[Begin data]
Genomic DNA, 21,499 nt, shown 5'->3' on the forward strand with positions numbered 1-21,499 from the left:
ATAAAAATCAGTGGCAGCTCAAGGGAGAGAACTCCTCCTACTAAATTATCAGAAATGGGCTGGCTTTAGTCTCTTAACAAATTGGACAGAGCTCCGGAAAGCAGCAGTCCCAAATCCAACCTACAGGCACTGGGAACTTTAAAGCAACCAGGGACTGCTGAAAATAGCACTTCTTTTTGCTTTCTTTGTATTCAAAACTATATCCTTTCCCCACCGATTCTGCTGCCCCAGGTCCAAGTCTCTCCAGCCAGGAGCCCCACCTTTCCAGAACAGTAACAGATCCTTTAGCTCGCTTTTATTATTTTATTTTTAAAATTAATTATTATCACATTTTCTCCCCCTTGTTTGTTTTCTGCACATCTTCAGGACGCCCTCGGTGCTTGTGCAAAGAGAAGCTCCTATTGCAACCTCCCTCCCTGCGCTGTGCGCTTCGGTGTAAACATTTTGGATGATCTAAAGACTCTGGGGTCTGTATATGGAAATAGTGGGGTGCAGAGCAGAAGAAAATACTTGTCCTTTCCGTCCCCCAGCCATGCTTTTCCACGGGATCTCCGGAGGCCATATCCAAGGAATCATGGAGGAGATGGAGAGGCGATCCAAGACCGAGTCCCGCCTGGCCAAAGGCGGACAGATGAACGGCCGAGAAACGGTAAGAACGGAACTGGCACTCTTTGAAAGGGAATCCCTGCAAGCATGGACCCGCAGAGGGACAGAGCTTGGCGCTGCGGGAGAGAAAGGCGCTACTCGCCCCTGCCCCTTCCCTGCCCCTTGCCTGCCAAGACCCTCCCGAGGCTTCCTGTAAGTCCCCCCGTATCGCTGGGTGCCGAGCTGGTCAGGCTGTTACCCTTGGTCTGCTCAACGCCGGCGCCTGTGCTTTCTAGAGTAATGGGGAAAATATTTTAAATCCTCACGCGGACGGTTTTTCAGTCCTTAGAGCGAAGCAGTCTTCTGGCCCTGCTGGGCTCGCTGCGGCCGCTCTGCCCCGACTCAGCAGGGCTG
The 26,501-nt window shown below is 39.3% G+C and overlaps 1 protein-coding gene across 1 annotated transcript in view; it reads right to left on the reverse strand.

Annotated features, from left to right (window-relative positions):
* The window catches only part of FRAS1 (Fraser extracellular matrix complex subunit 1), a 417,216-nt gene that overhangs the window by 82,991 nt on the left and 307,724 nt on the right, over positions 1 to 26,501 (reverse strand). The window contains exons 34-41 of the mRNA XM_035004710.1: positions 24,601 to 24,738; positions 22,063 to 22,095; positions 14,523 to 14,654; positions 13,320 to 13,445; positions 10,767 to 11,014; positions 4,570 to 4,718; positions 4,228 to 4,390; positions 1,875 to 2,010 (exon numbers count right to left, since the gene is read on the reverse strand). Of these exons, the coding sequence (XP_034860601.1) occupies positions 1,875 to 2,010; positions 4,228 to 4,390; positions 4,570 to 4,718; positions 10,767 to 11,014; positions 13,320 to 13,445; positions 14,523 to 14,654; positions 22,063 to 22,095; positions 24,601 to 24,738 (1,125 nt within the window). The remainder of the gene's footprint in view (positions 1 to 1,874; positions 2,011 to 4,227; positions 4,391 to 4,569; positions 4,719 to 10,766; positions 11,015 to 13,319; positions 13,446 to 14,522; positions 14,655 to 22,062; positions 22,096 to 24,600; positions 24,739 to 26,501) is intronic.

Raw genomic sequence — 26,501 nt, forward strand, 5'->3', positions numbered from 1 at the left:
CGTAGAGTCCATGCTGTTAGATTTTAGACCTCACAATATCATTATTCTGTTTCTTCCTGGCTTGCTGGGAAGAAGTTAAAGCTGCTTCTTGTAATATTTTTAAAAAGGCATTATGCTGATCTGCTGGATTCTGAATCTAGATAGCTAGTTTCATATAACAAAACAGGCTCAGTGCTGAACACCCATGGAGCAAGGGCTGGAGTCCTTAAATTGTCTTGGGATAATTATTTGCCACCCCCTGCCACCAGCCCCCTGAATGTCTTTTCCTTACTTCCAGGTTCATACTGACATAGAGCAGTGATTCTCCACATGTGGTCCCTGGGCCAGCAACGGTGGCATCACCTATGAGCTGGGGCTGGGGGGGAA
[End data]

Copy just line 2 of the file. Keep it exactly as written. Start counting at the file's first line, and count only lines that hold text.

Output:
ATAAAAATCAGTGGCAGCTCAAGGGAGAGAACTCCTCCTACTAAATTATCAGAAATGGGCTGGCTTTAGTCTCTTAACAAATTGGACAGAGCTCCGGAAAGCAGCAGTCCCAAATCCAACCTACAGGCACTGGGAACTTTAAAGCAACCAGGGACTGCTGAAAATAGCACTTCTTTTTGCTTTCTTTGTATTCAAAACTATATCCTTTCCCCACCGATTCTGCTGCCCCAGGTCCAAGTCTCTCCAGCCAGGAGCCCCACCTTTCCAGAACAGTAACAGATCCTTTAGCTCGCTTTTATTATTTTATTTTTAAAATTAATTATTATCACATTTTCTCCCCCTTGTTTGTTTTCTGCACATCTTCAGGACGCCCTCGGTGCTTGTGCAAAGAGAAGCTCCTATTGCAACCTCCCTCCCTGCGCTGTGCGCTTCGGTGTAAACATTTTGGATGATCTAAAGACTCTGGGGTCTGTATATGGAAATAGTGGGGTGCAGAGCAGAAGAAAATACTTGTCCTTTCCGTCCCCCAGCCATGCTTTTCCACGGGATCTCCGGAGGCCATATCCAAGGAATCATGGAGGAGATGGAGAGGCGATCCAAGACCGAGTCCCGCCTGGCCAAAGGCGGACAGATGAACGGCCGAGAAACGGTAAGAACGGAACTGGCACTCTTTGAAAGGGAATCCCTGCAAGCATGGACCCGCAGAGGGACAGAGCTTGGCGCTGCGGGAGAGAAAGGCGCTACTCGCCCCTGCCCCTTCCCTGCCCCTTGCCTGCCAAGACCCTCCCGAGGCTTCCTGTAAGTCCCCCCGTATCGCTGGGTGCCGAGCTGGTCAGGCTGTTACCCTTGGTCTGCTCAACGCCGGCGCCTGTGCTTTCTAGAGTAATGGGGAAAATATTTTAAATCCTCACGCGGACGGTTTTTCAGTCCTTAGAGCGAAGCAGTCTTCTGGCCCTGCTGGGCTCGCTGCGGCCGCTCTGCCCCGACTCAGCAGGGCTG